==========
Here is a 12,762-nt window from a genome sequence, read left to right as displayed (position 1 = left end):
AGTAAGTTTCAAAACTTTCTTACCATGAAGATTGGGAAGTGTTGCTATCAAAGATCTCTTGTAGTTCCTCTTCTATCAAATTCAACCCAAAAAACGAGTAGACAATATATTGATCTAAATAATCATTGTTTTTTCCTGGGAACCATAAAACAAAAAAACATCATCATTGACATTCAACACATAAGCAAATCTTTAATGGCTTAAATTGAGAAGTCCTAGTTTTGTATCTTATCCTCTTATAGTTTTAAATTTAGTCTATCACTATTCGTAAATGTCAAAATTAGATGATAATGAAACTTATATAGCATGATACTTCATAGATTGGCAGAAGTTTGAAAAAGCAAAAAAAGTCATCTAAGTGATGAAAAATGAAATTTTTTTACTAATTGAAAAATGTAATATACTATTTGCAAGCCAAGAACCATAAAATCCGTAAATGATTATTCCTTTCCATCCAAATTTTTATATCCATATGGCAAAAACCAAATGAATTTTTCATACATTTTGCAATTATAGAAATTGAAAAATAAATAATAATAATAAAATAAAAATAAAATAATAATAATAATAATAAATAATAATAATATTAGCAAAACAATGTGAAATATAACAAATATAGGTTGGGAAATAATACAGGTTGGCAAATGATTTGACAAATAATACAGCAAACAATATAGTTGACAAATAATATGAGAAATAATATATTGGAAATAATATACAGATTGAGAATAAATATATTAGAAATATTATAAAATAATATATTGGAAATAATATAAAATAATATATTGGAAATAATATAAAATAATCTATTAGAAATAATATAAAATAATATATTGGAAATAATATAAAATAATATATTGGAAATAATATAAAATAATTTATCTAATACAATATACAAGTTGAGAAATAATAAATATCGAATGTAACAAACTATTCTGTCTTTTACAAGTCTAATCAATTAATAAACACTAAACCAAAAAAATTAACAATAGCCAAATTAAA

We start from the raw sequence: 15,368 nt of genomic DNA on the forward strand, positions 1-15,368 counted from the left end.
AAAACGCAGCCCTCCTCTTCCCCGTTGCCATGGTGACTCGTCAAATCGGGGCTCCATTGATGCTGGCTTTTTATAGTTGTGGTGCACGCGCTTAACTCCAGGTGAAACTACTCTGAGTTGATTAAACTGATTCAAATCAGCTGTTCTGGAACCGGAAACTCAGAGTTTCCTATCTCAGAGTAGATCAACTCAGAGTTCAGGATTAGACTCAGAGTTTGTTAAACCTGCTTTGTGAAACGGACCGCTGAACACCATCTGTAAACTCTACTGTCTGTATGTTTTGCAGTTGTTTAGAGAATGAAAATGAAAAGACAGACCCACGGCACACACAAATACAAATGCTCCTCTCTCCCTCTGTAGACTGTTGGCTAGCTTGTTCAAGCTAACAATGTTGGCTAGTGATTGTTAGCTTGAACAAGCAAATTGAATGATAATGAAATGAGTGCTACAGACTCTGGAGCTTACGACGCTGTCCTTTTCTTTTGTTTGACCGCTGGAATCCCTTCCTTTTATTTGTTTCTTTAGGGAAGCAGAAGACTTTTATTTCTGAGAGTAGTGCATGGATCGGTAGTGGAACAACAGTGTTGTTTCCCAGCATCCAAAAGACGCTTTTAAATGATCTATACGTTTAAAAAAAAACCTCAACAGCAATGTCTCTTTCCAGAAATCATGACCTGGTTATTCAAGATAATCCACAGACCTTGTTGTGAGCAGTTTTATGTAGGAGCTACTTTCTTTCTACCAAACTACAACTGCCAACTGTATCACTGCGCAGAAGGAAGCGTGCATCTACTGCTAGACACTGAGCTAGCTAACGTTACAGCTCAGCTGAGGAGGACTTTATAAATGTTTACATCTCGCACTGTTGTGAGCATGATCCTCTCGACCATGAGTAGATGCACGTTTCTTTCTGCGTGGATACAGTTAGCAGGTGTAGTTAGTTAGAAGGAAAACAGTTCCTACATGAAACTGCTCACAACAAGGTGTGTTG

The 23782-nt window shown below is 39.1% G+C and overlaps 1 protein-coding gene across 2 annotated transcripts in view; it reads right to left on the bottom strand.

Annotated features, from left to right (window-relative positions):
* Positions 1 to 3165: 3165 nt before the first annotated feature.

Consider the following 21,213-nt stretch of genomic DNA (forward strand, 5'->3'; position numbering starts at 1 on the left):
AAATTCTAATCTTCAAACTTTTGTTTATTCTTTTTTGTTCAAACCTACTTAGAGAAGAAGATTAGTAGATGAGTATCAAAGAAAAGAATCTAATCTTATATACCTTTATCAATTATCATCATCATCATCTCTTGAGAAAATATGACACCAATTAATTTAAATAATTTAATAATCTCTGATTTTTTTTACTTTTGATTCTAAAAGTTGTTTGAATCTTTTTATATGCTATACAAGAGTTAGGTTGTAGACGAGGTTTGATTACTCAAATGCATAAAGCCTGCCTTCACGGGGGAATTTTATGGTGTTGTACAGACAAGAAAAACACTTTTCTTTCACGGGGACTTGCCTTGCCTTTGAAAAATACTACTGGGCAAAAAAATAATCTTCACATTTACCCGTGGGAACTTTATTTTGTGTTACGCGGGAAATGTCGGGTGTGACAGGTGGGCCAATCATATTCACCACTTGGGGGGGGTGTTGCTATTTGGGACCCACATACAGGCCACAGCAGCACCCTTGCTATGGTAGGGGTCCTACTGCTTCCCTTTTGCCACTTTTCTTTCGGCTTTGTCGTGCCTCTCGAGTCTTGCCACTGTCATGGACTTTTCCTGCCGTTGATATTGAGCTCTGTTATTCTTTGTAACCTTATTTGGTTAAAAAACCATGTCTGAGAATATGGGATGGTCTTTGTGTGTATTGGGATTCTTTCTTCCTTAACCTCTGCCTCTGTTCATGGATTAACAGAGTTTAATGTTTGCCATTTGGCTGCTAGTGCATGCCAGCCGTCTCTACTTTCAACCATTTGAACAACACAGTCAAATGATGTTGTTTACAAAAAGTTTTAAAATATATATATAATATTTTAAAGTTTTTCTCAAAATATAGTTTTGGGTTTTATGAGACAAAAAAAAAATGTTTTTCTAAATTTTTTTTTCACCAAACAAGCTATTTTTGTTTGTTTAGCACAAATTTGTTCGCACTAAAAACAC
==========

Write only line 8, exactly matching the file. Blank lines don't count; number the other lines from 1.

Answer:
Consider the following 21,213-nt stretch of genomic DNA (forward strand, 5'->3'; position numbering starts at 1 on the left):